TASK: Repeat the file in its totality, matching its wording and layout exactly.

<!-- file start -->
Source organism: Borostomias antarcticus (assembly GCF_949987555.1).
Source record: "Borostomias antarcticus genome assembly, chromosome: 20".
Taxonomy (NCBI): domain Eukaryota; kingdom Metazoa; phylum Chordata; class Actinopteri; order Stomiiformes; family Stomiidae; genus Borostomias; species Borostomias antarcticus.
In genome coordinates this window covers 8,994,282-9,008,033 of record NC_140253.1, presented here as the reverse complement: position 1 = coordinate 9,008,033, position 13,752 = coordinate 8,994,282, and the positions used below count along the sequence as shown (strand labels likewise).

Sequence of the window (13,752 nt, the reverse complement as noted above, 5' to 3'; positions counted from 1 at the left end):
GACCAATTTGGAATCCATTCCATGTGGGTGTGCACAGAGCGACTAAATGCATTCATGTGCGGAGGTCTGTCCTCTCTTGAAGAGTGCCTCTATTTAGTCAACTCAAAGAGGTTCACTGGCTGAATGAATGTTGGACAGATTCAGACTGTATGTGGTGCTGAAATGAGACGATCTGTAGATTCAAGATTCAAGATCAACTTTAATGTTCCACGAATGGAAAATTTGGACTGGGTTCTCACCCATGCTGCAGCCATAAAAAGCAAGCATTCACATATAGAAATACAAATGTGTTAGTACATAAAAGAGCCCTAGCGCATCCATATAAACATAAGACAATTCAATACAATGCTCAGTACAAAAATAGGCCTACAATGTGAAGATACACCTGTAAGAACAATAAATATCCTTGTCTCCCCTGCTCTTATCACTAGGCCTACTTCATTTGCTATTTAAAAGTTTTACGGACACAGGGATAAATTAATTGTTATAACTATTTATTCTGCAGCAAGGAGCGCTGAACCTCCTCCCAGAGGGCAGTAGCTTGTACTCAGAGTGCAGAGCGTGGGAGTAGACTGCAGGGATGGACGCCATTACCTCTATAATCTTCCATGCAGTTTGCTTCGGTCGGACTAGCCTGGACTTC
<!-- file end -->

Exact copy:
Source organism: Borostomias antarcticus (assembly GCF_949987555.1).
Source record: "Borostomias antarcticus genome assembly, chromosome: 20".
Taxonomy (NCBI): domain Eukaryota; kingdom Metazoa; phylum Chordata; class Actinopteri; order Stomiiformes; family Stomiidae; genus Borostomias; species Borostomias antarcticus.
In genome coordinates this window covers 8,994,282-9,008,033 of record NC_140253.1, presented here as the reverse complement: position 1 = coordinate 9,008,033, position 13,752 = coordinate 8,994,282, and the positions used below count along the sequence as shown (strand labels likewise).

Sequence of the window (13,752 nt, the reverse complement as noted above, 5' to 3'; positions counted from 1 at the left end):
GACCAATTTGGAATCCATTCCATGTGGGTGTGCACAGAGCGACTAAATGCATTCATGTGCGGAGGTCTGTCCTCTCTTGAAGAGTGCCTCTATTTAGTCAACTCAAAGAGGTTCACTGGCTGAATGAATGTTGGACAGATTCAGACTGTATGTGGTGCTGAAATGAGACGATCTGTAGATTCAAGATTCAAGATCAACTTTAATGTTCCACGAATGGAAAATTTGGACTGGGTTCTCACCCATGCTGCAGCCATAAAAAGCAAGCATTCACATATAGAAATACAAATGTGTTAGTACATAAAAGAGCCCTAGCGCATCCATATAAACATAAGACAATTCAATACAATGCTCAGTACAAAAATAGGCCTACAATGTGAAGATACACCTGTAAGAACAATAAATATCCTTGTCTCCCCTGCTCTTATCACTAGGCCTACTTCATTTGCTATTTAAAAGTTTTACGGACACAGGGATAAATTAATTGTTATAACTATTTATTCTGCAGCAAGGAGCGCTGAACCTCCTCCCAGAGGGCAGTAGCTTGTACTCAGAGTGCAGAGCGTGGGAGTAGACTGCAGGGATGGACGCCATTACCTCTATAATCTTCCATGCAGTTTGCTTCGGTCGGACTAGCCTGGACTTC